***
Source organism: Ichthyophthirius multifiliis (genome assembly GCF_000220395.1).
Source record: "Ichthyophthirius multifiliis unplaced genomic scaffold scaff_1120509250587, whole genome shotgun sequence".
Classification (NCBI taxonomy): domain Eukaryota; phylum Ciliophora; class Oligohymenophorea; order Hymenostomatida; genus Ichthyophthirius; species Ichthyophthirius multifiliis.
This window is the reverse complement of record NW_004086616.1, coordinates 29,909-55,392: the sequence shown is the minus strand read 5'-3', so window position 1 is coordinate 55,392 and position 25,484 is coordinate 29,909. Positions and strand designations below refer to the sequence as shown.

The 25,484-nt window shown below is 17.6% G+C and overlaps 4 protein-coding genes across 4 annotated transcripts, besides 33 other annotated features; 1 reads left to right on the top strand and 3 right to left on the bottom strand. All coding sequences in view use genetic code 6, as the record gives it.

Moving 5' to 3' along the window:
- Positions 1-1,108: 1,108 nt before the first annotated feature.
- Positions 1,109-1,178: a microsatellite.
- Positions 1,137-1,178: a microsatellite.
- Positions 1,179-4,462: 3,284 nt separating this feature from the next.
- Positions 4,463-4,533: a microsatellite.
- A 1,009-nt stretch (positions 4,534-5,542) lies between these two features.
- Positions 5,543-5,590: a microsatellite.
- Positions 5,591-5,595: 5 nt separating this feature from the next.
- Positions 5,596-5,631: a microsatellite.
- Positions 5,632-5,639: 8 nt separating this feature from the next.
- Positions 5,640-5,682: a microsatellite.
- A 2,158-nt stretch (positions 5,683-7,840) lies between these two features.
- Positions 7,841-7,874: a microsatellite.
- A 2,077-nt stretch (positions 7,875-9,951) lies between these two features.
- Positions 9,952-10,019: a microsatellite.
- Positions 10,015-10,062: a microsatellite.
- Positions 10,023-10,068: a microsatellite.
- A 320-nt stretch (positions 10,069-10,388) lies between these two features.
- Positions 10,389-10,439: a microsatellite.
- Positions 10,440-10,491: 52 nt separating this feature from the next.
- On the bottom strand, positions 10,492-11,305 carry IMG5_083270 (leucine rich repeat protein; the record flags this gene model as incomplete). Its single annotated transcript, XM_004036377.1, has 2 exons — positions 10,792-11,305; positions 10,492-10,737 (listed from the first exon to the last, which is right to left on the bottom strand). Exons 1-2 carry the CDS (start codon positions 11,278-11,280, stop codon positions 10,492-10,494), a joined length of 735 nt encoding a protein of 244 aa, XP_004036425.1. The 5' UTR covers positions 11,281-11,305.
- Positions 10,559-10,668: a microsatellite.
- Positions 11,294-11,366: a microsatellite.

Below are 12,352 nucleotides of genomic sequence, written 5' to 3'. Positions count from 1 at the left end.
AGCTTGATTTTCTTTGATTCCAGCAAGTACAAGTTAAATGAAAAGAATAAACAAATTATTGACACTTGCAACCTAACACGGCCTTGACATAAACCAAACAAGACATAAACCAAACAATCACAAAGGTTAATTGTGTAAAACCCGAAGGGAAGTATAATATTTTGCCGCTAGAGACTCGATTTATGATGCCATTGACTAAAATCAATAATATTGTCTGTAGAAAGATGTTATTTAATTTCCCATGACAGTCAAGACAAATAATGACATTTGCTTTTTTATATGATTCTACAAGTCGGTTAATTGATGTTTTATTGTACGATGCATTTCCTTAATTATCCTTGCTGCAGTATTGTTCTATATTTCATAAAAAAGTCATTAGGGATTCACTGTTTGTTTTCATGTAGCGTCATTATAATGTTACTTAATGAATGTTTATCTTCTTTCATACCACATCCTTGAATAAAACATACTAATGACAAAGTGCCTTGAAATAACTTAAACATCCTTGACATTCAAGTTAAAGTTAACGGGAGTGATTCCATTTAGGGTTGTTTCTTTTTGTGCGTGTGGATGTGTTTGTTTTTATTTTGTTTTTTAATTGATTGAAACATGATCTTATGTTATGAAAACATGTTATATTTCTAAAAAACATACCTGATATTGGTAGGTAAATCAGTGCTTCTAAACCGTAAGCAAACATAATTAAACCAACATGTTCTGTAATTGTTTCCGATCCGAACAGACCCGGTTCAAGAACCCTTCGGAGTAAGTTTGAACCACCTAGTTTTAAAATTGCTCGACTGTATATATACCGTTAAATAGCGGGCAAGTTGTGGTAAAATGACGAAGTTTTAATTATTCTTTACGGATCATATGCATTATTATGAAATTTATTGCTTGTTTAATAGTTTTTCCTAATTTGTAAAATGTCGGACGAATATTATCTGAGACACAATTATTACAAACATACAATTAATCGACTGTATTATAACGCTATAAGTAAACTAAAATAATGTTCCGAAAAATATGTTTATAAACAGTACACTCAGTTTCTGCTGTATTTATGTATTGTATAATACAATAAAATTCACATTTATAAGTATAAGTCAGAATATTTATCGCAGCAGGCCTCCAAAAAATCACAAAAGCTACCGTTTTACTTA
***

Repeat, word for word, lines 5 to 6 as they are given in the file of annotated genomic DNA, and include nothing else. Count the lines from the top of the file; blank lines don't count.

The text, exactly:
The 25,484-nt window shown below is 17.6% G+C and overlaps 4 protein-coding genes across 4 annotated transcripts, besides 33 other annotated features; 1 reads left to right on the top strand and 3 right to left on the bottom strand. All coding sequences in view use genetic code 6, as the record gives it.

Moving 5' to 3' along the window: